Karl Rahner acknowledged freely that “the anonymous Christian,” as a category, could be problematic. His interest, he stressed, was not in the term but in understanding the universality of God’s grace and the access of all people to grace. Reception of Rahner’s theology of salvation, however, has often neglected this broader framework to focus on the term itself. This article, which engages Rahner’s theology of grace in both its ecclesiological setting and its universal reach, argues that this theology can be an asset to dialogue even in the context of religious pluralism.
The need for reform of the Catholic Church’s structures features prominently in
discussion of the clerical sexual abuse scandal. Less common has been reflection
on the challenge that the crisis presents to ecclesiology, to considering the church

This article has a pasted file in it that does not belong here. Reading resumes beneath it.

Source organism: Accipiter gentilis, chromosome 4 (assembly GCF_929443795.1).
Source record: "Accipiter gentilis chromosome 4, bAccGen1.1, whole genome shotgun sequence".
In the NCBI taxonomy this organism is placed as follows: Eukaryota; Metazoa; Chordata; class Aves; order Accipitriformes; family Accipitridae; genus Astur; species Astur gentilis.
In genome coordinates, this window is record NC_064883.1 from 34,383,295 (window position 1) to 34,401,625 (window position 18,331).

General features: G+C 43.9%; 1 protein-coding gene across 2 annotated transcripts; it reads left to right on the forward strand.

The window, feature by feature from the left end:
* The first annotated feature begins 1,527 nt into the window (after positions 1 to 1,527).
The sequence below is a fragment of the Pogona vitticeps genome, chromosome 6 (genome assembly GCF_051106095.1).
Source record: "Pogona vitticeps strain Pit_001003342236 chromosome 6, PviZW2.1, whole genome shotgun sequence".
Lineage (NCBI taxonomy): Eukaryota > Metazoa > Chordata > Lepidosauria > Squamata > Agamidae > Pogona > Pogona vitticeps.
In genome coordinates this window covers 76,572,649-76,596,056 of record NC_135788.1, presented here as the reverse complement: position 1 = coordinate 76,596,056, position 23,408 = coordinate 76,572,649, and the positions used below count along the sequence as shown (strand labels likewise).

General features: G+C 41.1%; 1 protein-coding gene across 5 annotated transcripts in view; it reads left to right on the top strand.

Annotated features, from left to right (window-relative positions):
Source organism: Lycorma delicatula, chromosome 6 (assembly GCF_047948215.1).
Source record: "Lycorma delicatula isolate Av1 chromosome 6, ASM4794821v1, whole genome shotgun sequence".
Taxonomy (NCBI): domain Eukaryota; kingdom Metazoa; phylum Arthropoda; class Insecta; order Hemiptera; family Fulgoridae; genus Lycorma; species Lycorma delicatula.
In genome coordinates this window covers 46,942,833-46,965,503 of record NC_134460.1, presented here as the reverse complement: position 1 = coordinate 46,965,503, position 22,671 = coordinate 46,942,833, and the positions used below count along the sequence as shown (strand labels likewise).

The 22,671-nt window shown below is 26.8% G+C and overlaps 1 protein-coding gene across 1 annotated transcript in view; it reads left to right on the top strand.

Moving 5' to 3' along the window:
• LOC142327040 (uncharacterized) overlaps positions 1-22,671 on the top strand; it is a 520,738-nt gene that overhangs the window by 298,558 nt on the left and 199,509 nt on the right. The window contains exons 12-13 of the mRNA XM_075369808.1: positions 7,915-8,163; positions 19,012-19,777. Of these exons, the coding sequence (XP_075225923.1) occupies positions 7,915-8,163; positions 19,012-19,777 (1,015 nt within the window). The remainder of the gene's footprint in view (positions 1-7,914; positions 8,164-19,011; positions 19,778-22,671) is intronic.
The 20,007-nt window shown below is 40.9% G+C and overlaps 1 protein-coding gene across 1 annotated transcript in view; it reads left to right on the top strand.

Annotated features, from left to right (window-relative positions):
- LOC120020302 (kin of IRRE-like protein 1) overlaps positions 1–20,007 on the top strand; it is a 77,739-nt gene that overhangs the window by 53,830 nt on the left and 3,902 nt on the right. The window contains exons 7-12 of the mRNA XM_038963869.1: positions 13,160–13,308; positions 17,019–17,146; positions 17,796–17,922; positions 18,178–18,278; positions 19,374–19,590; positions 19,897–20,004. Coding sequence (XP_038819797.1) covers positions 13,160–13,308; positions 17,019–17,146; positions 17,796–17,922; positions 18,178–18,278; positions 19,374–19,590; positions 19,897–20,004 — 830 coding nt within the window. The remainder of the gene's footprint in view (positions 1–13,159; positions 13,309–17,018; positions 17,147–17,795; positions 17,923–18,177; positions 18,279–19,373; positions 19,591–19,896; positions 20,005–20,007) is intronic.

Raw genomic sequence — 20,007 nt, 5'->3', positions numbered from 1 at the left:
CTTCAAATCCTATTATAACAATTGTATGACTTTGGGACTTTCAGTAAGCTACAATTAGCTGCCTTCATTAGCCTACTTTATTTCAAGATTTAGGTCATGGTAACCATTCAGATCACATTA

theologically. This article addresses that challenge. It engages three tasks—facing the
church’s brokenness; understanding the church in terms of grace and human freedom;
and facilitating the participation of all the church’s members—that are necessary for
an ecclesiology able to be both realistic and hopeful in the current circumstances.
Book Review: A World Church in Our Backyard: How the Spirit Moved Church and Society. By Simon C. Kim
Lennan A World Church in Our Backyard
How can Christian hope transform ecclesial life and in turn illumine contemporary culture? The articles by Richard Lennan and Dominic Doyle address this question from different perspectives. Lennan develops and spells out the implications of an ecclesiology based on the church as a sacrament of hope. Doyle examines the nature of hope with particular attention